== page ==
De kosten om olie uit de grond te halen zijn er minder hoog, dus raken ze in de Golfregio niet zo snel in paniek als de olieprijs daalt. Maar dat is anders nu de prijs onder zestig dollar per vat is gekomen en de beurzen wegzakken.
As the price of oil continues to fall, share prices on the Gulf region’s stock markets have plummeted in parallel. The price of oil reached a yearly low of $60 a barrel on Friday, and we’re now looking at a possible $50, which would create a truly bleak outlook for economic prospects in the Middle East. On Monday, the price touched a low of $56.25 before a modest rebound.
“The freefall of the price of oil has unleashed panic here,” says Wafik Dawood, portfolio manager at Compass Capital in Cairo. On the Egyptian stock exchange, rates fell by 5% on Sunday. In Qatar they fell by 6%, and in Dubai 8%. The region’s stock indices therefore lost most of the year’s profit. In majority Muslim countries, exchanges tend to be open on Sundays and closed on Fridays.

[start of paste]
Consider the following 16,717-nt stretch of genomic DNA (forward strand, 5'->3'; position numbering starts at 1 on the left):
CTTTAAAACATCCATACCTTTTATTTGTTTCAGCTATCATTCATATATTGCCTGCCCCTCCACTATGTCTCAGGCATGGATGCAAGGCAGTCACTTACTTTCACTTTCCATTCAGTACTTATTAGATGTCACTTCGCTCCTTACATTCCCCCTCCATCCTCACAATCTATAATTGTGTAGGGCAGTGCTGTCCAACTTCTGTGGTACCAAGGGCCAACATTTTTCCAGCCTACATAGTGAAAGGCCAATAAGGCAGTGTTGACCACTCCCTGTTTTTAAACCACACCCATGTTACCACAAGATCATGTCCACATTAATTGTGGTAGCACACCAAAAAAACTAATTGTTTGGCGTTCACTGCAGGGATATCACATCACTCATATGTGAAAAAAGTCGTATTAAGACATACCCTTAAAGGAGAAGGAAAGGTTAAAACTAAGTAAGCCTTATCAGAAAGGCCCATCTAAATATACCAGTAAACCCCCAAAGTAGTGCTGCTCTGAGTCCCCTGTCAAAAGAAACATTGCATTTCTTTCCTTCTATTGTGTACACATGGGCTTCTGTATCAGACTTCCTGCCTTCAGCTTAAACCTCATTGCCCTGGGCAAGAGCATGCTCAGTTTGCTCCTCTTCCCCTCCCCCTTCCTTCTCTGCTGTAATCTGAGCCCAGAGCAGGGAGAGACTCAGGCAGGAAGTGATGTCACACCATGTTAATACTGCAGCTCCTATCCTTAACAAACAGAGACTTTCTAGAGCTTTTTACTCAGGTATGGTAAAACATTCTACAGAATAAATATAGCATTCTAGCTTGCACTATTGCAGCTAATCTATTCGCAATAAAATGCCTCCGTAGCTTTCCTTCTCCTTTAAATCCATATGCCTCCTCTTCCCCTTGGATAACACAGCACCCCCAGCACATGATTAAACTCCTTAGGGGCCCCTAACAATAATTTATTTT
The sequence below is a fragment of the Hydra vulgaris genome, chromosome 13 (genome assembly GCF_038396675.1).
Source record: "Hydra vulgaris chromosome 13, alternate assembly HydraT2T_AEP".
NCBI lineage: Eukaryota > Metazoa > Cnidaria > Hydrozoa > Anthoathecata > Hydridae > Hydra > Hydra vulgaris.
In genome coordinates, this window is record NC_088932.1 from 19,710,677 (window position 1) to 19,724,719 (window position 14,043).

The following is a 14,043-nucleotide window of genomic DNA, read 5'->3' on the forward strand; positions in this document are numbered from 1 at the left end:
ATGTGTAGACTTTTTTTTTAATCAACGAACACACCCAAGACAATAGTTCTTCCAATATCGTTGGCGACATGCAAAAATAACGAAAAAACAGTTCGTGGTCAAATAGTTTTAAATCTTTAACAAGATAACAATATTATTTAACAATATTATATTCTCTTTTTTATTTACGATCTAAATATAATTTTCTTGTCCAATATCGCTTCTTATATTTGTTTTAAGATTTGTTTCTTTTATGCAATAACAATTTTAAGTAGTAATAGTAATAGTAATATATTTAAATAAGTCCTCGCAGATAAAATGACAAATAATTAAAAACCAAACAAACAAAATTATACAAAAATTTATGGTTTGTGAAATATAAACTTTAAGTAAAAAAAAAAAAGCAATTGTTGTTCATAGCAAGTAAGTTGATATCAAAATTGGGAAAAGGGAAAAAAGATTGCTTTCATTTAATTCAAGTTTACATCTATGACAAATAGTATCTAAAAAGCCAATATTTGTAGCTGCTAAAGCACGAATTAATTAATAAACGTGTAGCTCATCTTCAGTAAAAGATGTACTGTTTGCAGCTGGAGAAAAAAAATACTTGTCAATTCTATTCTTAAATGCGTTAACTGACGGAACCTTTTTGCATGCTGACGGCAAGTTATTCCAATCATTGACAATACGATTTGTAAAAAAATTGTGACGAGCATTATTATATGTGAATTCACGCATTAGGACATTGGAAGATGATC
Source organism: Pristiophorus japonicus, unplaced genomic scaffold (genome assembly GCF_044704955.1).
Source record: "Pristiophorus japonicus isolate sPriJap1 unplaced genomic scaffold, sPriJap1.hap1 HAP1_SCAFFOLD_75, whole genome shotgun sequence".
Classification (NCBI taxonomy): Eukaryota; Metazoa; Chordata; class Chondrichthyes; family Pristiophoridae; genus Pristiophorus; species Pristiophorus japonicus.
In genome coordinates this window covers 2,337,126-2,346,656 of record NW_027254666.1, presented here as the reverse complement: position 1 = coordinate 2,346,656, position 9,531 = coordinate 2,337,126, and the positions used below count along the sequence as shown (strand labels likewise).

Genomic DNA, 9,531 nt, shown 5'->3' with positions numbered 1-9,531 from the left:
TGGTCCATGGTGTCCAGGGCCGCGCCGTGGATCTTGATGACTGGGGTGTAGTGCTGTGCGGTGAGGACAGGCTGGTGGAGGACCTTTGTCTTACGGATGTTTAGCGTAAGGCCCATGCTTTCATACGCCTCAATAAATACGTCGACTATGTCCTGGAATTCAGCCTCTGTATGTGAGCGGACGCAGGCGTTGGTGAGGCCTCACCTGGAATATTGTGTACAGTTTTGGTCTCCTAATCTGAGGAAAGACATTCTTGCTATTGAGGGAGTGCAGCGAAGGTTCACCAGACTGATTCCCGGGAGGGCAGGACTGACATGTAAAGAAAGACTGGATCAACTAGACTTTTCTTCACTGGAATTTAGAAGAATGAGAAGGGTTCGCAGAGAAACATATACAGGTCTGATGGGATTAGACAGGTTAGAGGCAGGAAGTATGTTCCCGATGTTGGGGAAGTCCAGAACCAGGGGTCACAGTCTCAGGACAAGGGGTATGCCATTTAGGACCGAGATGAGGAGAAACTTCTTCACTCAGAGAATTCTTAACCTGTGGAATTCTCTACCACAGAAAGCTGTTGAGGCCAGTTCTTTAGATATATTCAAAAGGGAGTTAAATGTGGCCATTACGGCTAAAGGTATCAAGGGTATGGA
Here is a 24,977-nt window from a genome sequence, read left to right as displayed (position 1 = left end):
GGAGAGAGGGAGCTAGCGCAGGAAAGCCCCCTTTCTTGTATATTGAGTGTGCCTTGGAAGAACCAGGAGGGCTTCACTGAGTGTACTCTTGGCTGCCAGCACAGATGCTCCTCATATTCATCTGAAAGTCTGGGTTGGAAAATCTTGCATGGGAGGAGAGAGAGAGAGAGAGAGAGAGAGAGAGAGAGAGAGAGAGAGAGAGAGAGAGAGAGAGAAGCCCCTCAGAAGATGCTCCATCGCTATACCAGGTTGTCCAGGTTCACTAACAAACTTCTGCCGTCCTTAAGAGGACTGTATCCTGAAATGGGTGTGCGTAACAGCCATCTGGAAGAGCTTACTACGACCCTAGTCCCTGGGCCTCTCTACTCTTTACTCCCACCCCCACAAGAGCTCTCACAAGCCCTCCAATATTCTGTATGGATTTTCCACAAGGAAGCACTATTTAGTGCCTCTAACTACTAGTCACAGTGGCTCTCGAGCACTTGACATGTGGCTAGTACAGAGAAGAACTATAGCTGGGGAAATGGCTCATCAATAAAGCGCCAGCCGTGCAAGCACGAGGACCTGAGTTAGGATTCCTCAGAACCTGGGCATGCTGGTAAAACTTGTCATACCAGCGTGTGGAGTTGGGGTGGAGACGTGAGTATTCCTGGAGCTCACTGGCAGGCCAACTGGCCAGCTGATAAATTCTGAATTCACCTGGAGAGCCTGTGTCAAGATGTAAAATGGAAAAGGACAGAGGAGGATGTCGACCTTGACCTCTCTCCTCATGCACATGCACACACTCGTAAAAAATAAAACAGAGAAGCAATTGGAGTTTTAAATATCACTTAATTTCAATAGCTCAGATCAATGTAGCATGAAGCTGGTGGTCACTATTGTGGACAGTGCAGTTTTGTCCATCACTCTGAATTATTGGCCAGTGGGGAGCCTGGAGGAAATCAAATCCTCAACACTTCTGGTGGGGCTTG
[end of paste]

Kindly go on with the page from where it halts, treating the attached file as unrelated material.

“Morale is poor,” says Sanyalak Manibhandu, head of research at NBAD Securities in Abu Dhabi. “The falling rates of the past few weeks are accelerating.”
On the Saudi Arabian stock market, losses were somewhat more limited Sunday, to 4%, although investors fear a more long-lasting downswing. Since September, the exchange has lost 28% of its value in riyals, the Saudi Arabian currency, and is only quoting at November 2013 levels.
Read the full article: The ‘Dubai Omen’ And Global Risks Of Plunging Oil Prices
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